For its part, Pakistan sees little incentive in waging an overt war on the Haqqani, especially as one Pakistan official noted, “The Haqqanis will be with us forever. And in two years the US will be gone for the most part.”
In fact, in its rush to exit Afghanistan, the Obama administration is bending over backwards to do nothing that will derail its prospects of negotiating a reconciliation agreement to bring the Taliban back into the Afghan government.
As such, Obama administration officials believe that the Haqqani’s ties to the Taliban could throw those peace talks off the rails given the American government’s long-standing policy of not negotiating with terrorist organizations.
However, it should be noted that the Obama administration has played fast and loose with that policy in that Hillary Clinton acknowledged back in October 2011 the United States had held preliminary meetings with representatives of the Haqqani Network “to test their willingness and their sincerity…to try to put together a process that would sequence us towards an actual negotiation.”
To speed those negotiations, the Obama administration, which recently said the US has been in “direct discussions” with key Taliban leaders, had been facilitating those discussions for years by secretly releasing high-level Taliban captives on the condition that they promise to not fight anymore.
Not everyone, however, is on board with bringing back the Taliban into the Afghan fold, most notably Afghanistan President Hamid Karzai, a position likely hardened by the recent Haqqani-backed assassination in Kabul of Mullah Arsala Rahmani, a former Taliban official and peace negotiator.
In fact, if anything, the Taliban appears growing stronger and more deadly, an observation made by Senator Feinstein upon her recent return from Afghanistan, resurgence she attributed in large part to the increased violence by Haqqani forces.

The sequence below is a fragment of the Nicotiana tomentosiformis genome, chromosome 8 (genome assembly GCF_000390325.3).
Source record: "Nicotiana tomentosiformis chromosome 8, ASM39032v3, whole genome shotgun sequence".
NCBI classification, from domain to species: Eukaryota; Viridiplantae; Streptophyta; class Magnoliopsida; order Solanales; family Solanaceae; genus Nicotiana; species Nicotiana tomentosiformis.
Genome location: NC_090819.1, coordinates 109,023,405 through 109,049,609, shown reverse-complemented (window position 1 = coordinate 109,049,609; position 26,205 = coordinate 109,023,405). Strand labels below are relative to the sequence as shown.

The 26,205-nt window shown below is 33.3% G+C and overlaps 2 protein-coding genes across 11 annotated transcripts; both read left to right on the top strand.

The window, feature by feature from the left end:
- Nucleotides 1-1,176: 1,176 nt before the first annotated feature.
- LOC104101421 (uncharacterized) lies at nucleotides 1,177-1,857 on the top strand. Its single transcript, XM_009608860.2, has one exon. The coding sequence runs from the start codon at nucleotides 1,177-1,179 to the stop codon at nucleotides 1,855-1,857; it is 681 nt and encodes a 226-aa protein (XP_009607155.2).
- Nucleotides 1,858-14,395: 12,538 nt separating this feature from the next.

Specifically, in April 2012, insurgents launched the biggest attack on Kabul in 10 years, an assault on major on Afghan government buildings, military bases and foreign embassies that killed 15 and wounded 74 others.
That attack was followed three weeks later in May when — hours after President Obama departed Kabul after signing the Afghan-US strategic pact –insurgents launched a series of coordinated suicide attacks against Afghan government targets in Kabul.
Yet, while the Afghan Taliban claimed responsibility for both those attacks, the Pentagon said they were likely carried out by Haqqani militants withUS Ambassador to Afghanistan Ryan Crocker offering more certainty, claiming, “There is no question in our mind that the Haqqanis were responsible for these attacks.”
In fact, the strength of the Haqqani in fueling the escalation in violence is such that in March General John Allen, commander of American forces in Afghanistan, said the upcoming spring Coalition offensive would primarily be rooted at clearing out Haqqani strongholds in eastern Afghanistan.
Unfortunately, the long-term effects of that strategy remains undecided given that the Afghan-US strategic pact prohibits the American military fromusing Afghanistan as a base to combat insurgencies in neighboring countries after 2014.
As such, the agreement will expose the remaining 30,000 American troops expected to still be in Afghanistan to attacks by the Haqqani who could then cross back over into the safety of Pakistan.
According to one US military official, “The Haqqanis should not be given carte blanche to do whatever they want while State Department officials hold out false hope that they can cut a deal with the Devil.”
Sadly, those words will continue to fall on deaf ears, as in the eyes of the Obama administration, there is a clear distinction between the Devil and a Foreign Terrorist Organization.
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